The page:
"You're going to have to do things differently."
Hearing this is enough to send cold chills up the spines of many business owners. They want more customers. They want to be noticed. They want to increase sales. They want to make a difference. But they want to do it by marketing their businesses in one or more of the following (and very PREDICTABLE) ways:
- By being cautious so that they don't risk any negative perception.
- By going broad in an attempt to appeal to EVERYONE.
- By talking about EVERY. SINGLE. FEATURE. their product or service offers.
- By talking about what THEY do, what's important to THEM, what THEIR focus is and freakin' awesome THEY are.
- By doing what their competitors are doing.
Any of these sound like you? (Don't worry. No one's looking--so you can nod sheepishly to yourself.) If they do, then you (da-da-dum) might just be a marketing scaredy cat. And THAT can hold your business back from reaching its full potential.
Truth be told, most of us have been marketing scaredy cats at one time or another. It's hard to do things differently--because with that comes risk. Risk of missing out on perceived opportunities. Risk of the unknown. Risk of failure. But here's the thing:
Marketing courageously--daring to do it in ways that are more thought-provoking, more awe-inspiring, more head-turning--is what will get your business noticed in our very busy and very noisy world. And that will put you on the path to the success you're seeking.
If you don't believe me, then maybe you'll believe master marketer Steve Jobs. Check out this 1997 commercial that featured one of his most famous quotes about the power of thinking differently:
Approaching marketing differently doesn't mean that you do it without thinking or by ignoring proven fundamentals. That's not being a fearless marketer. That's being a careless one. Instead, the businesses out there who are ROCKIN' it are differentiating themselves and winning against companies MUCH bigger than they are by doing doing really smart things like this:
- Knowing what they stand for and not being afraid to go with it. Think Quest Nutrition. The protein bar industry is HUGE and packed full of major players. But this company--one that wants to make "clean eating fun" and whose focus is on ending obesity--is doing protein bars differently. Customers responded (in DROVES!), sales increased and now Quest is expanding its offerings to other food choices. Check out the Quest story:
- Focusing on serving a specific audience EXTRAORDINARILY well, instead of underserving an audience that's much too broad. Think Blue Apron. So, do you have any idea what the significance of the name "Blue Apron" is? Well, according to the company's website, "chefs around the world wear blue aprons while learning to cook." And that's PERFECT for this company, considering that it's mission is to "make incredible home cooking accessible to everyone." It's not trying to put itself out there as the food home delivery company for everyone no matter how well you can cook. Instead, it's focusing on those who probably aren't going to be hosting their own show on The Food Network anytime soon. Check out what some of their raving fans are saying:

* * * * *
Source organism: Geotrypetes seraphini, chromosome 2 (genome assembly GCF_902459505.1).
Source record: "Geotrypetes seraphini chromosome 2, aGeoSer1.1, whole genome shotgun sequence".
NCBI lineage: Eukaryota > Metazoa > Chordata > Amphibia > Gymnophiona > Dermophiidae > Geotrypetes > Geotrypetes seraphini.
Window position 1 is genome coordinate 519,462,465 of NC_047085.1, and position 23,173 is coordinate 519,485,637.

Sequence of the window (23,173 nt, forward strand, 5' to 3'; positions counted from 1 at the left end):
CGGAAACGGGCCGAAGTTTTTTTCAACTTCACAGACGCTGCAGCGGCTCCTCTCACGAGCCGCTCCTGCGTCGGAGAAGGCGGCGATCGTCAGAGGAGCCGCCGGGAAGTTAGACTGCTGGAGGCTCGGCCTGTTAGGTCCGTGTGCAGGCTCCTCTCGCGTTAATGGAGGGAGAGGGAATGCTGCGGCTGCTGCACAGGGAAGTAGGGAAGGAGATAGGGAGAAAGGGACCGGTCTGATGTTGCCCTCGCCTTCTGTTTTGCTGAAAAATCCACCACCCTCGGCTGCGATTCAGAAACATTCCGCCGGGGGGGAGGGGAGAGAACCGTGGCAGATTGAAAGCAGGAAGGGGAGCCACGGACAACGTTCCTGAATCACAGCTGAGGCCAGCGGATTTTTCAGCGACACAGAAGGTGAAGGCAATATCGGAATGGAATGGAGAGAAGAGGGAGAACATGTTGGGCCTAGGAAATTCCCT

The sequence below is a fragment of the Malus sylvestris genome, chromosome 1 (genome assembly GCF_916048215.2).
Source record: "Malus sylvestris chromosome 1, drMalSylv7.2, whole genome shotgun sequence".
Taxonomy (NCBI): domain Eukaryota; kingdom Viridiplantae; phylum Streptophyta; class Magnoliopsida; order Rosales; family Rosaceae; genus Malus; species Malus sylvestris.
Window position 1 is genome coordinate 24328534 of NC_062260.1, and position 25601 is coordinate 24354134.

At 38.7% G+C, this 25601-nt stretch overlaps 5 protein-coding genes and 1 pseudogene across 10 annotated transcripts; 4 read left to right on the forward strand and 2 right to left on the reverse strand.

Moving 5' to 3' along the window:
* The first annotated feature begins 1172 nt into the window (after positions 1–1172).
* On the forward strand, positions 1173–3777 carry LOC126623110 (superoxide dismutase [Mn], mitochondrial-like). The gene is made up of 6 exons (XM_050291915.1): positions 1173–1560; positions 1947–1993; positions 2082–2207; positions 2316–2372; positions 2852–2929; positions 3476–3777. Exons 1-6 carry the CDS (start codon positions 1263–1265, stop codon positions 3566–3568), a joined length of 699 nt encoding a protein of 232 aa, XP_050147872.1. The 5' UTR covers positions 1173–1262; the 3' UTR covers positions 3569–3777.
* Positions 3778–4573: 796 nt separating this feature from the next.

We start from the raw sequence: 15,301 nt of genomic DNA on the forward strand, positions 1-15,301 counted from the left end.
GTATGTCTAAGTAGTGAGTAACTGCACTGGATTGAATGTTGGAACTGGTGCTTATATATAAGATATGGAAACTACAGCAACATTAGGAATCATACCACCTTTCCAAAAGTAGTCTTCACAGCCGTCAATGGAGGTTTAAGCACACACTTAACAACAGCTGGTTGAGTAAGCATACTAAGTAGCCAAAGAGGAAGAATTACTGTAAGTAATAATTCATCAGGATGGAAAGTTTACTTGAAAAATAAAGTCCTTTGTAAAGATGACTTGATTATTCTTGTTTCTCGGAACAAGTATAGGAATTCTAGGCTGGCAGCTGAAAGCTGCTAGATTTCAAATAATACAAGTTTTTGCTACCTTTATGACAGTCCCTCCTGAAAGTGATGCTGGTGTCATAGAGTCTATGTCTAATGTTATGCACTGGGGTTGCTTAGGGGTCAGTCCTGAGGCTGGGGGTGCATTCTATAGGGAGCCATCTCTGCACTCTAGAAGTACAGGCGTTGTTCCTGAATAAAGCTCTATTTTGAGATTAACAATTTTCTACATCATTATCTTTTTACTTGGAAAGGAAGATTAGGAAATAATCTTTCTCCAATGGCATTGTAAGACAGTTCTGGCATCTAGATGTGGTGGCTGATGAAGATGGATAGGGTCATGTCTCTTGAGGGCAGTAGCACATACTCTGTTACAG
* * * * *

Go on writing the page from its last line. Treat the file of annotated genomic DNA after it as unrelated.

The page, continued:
- Refusing to be like everyone else--and having fun in the process. Think Ben & Jerry's. When I was growing up, the most "out there" ice cream flavor was Rocky Road. And when you bought ice cream, well--you were just buying ice cream. But Ben & Jerry's changed all of that back in 1978 when they opened up their first scoop shop. They made buying ice cream an experience. Personalities were defined by what flavor you liked. Cherry Garcia®? (YES, thank you!) Phish Phood®? Chocolate Therapy®? And Ben & Jerry's also became known as a company with a conscience.
- Avoid "feature fatigue." (Seriously. It's a thing. Check it out here.) Think Uber. Here's what Forbes had to say about it: "When the service launched, would anyone had cared if they had a slightly better taxi experience, but could also make deliveries? No, that would have just been them trying to do too much and, most likely, doing it all poorly. Instead, people care about Uber because it is way, way better and way, way more convenient than riding a taxi. Uber focused on one thing—being a great transportation app—and devoted all its resources into doing that one thing really, really well." The lesson here? Find your one thing and do it better than anyone else.
If you have a great product or service or cause to sell, don't shortchange it by being a marketing scaredy cat. Be brave. Be bold. And be willing to push beyond what feels comfortable. That's where you'll stand out from all of the noise--and that's where the world will be waiting for you.
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